My Japanese Festival

April 21, 2013
This was my story; Walking past the church I could already see the smoke rising from behind; into the open street I walk until I reach the opening to the gates of my Japanese Community Center in LA, California. Though not even in Japan, right as I step through the wide gates I get welcomed by hanging Japanese lanterns, Japanese music blasting out of the speakers, smiles of many short Japanese Americans and the source of the cloud of smoke, Japanese food! I was born and raised going to these festivals and every year it brings great memories of where I come from and my background. The smell of udon, a Japanese noodle dish, choshu bows and musubi filling the air of the center; the taste of rainbow snow cones melting in my mouth. I can hear the loud banging of the taiko drums and laughter that fills the air; I can see many friends and family enjoying spending time with one another, playing games and fellowshipping with each other; lastly touch, I can touch my soft kimono draped across my body which is supported with a long cloth tied in a bow in the back; feeling the gentle hands of my mother putting my hair in a traditional Japanese bun with a flower to make it complete.
This was my day; as my family walks through the front gate of the center, my brain automatically turns to find my best friend. Once together we begin our long day. As many of us already know, grandparents are indeed one of the huge sources of grandchildren’s enjoyment! They will definitely spoil you rotten. Before the festival begins my grandparents traditionally gave each one of us kid’s money to play games according to our age; which in this case I am 8 receiving 8 dollars. Having this money as well as a few dollars of my own and my parents help with money, I begin my long day of fun games and food with my best friend! We start out spending the beginning of our day playing games until we realize our bags our decreasing in space with prizes as well as our money running low. This is the time when we conclude that we need to slow down on the games and probably eat lunch. Once finished, we begin playing again while still remembering in the back of our heads what happened at the beginning of the day. So we would slowly take breaks by hanging and talking with friends or helping out in some of the booths, especially “The Halo Toss”, which was a game where you toss rings and try to get it over a prize! As the day continues to progress, my friend and I get a snow cone and sit on our traditional curb. We sit there under the hot sun while our snow cones slowly melt to the ground and on our hands, resulting in a sticky delicious mess. On and on time moves on faster than expected and once dinner passes we then get ready to dance. Once in our bright colorful kimonos many gather around in a big circle and begin to dance to Japanese music and taiko, following the lead of people in the middle. My favorite dance was always the one with the Japanese fan, because it always made me feel more Japanese! At the end of the dance my grandpa along with other men hand out coupons to the people who participated in the dance; coupons to play one free game at any booth. This is the time of the day when the darkness eclipses over the center and the lights begin to turn on. Once this time comes every year my grandpa would ask me to help with the raffle tickets. I along with another girl sit on a high table and pick out raffle tickets. My favorite part of this was at the end of the raffles they would give each of us a stuffed animal for FREE! Booths beginning to close and food stands out gave us the mark that the festival was indeed over. Though the day was over I was ready to fall asleep in the back of my white dodge mini van all the way home because of the long day I had. I will always remember the great joys of my Japanese festivals!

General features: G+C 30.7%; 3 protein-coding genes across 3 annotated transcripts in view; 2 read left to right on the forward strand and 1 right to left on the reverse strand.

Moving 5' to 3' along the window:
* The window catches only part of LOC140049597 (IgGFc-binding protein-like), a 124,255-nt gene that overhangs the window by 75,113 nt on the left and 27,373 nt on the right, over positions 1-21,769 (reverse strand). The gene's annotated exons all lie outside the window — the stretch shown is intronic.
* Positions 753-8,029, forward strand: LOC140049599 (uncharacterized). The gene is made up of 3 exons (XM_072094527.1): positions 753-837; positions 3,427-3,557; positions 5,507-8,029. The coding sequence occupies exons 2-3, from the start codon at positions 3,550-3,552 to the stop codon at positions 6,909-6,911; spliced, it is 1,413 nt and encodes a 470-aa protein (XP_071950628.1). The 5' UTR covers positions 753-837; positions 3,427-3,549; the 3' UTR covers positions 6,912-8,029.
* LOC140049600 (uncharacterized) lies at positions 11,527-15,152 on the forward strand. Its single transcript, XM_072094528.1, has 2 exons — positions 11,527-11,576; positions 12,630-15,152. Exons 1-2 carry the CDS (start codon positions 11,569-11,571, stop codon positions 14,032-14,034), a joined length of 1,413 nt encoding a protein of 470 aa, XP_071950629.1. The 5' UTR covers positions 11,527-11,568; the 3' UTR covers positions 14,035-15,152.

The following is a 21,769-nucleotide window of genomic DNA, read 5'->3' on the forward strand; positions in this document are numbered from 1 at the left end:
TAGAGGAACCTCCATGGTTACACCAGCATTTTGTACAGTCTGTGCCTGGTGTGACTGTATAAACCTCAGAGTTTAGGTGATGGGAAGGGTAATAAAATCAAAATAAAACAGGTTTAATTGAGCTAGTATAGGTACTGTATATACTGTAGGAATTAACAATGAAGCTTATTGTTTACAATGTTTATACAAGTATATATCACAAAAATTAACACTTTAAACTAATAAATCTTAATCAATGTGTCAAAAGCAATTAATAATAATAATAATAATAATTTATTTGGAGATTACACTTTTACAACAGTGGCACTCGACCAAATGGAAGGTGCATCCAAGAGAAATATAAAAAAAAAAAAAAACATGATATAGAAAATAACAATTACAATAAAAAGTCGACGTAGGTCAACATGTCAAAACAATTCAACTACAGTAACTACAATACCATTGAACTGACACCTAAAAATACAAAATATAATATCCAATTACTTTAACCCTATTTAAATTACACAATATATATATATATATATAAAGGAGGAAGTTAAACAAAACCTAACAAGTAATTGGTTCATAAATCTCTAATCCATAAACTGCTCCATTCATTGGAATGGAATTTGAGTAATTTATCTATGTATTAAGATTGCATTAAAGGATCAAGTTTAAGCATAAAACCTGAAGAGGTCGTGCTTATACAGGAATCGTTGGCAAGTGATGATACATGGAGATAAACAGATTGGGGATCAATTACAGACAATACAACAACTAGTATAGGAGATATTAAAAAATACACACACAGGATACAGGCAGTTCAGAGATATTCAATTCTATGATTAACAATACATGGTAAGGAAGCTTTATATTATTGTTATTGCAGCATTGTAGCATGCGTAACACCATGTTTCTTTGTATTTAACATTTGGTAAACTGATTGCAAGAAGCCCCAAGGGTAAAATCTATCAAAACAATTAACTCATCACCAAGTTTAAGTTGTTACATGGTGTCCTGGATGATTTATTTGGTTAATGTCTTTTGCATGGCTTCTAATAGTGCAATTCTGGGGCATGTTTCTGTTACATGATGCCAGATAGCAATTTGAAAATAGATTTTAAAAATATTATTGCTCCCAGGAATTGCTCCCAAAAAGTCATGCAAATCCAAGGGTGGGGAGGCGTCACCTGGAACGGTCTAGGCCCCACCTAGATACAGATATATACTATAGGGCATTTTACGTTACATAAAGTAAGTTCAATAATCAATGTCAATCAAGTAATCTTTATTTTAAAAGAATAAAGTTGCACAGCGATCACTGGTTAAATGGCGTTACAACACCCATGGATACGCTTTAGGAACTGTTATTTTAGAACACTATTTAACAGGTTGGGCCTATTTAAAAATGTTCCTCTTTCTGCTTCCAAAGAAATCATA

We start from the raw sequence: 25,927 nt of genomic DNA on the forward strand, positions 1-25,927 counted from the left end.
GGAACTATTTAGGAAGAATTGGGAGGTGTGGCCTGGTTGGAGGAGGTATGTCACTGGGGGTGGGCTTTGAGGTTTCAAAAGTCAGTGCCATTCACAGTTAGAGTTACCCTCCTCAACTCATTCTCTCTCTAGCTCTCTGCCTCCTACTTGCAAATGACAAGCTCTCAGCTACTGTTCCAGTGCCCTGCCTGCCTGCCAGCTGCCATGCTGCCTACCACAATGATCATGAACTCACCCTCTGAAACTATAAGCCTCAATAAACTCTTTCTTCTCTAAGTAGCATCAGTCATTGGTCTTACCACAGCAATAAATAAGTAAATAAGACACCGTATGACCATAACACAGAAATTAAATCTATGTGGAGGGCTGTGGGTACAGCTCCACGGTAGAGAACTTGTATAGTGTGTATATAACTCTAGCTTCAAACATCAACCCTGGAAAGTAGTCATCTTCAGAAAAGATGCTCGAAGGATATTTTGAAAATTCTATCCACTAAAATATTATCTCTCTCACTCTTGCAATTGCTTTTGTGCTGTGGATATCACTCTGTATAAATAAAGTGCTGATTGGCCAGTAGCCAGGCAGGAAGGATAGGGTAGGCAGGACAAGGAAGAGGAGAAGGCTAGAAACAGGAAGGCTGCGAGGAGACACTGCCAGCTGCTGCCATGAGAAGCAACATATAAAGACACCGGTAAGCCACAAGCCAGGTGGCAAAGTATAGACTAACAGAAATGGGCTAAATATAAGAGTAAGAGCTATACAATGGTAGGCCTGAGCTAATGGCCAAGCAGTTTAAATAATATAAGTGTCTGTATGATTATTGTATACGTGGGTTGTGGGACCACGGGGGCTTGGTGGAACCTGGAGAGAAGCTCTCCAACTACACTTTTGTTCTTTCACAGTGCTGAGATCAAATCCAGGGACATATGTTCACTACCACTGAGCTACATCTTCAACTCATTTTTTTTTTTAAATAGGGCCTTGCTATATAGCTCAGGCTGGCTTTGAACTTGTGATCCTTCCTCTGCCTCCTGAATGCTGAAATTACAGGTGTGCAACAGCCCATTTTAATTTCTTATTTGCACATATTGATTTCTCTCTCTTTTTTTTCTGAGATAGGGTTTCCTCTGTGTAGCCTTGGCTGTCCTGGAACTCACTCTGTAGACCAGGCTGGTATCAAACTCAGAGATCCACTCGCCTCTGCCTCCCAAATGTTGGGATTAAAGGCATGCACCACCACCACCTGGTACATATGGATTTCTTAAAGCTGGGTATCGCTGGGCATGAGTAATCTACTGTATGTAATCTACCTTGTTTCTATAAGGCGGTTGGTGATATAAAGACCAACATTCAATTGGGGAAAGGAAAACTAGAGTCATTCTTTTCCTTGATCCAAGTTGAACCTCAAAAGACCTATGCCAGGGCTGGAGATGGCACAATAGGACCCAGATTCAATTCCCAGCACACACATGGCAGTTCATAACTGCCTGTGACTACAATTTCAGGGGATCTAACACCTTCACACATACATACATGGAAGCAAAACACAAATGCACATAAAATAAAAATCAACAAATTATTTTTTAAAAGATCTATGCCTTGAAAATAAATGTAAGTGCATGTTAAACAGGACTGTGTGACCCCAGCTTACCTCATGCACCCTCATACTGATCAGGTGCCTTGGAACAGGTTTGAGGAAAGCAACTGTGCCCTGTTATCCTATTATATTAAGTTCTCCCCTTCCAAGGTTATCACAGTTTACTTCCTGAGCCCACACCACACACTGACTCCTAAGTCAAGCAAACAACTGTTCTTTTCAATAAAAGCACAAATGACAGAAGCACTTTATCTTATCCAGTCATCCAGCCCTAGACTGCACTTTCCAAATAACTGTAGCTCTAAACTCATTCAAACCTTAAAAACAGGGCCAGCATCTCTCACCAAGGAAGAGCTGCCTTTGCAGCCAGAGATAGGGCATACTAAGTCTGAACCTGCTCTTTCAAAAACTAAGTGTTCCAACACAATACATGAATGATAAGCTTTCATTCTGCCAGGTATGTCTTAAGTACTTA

That was my story. Time passes. I’m 16 now and 8 years have gone by. Though years and years have passed and now living in a country across the globe in Thailand many things change once you come back from a whole different world. People change, you change; though, some things never do seem to change. One of these in fact does not change, my Japanese Festivals. I still walk through the gates smelling the delicious food, I still sit by the curb eating a snow cone while it melts in my mouth, I still can hear all the loud music and the laughter of people around, I can still see many loved ones and people I used to know. I no longer wear my kimono from years ago, but I can feel my younger cousins kimono all nicely draped across her body, I could see her hair put up in a beautiful bun with a flower to make it complete. Some say past is the past and all that’s left is the next day ahead of you and you have to look to the future. I believe this in a sense, but I also believe the past is a huge gift and it is something to cherish everyday. Live your life day by day remembering the great opportunities and life in the past as well as looking to what’s ahead. I’ll always remember and cherish each moment of my Japanese Festivals in LA, California.

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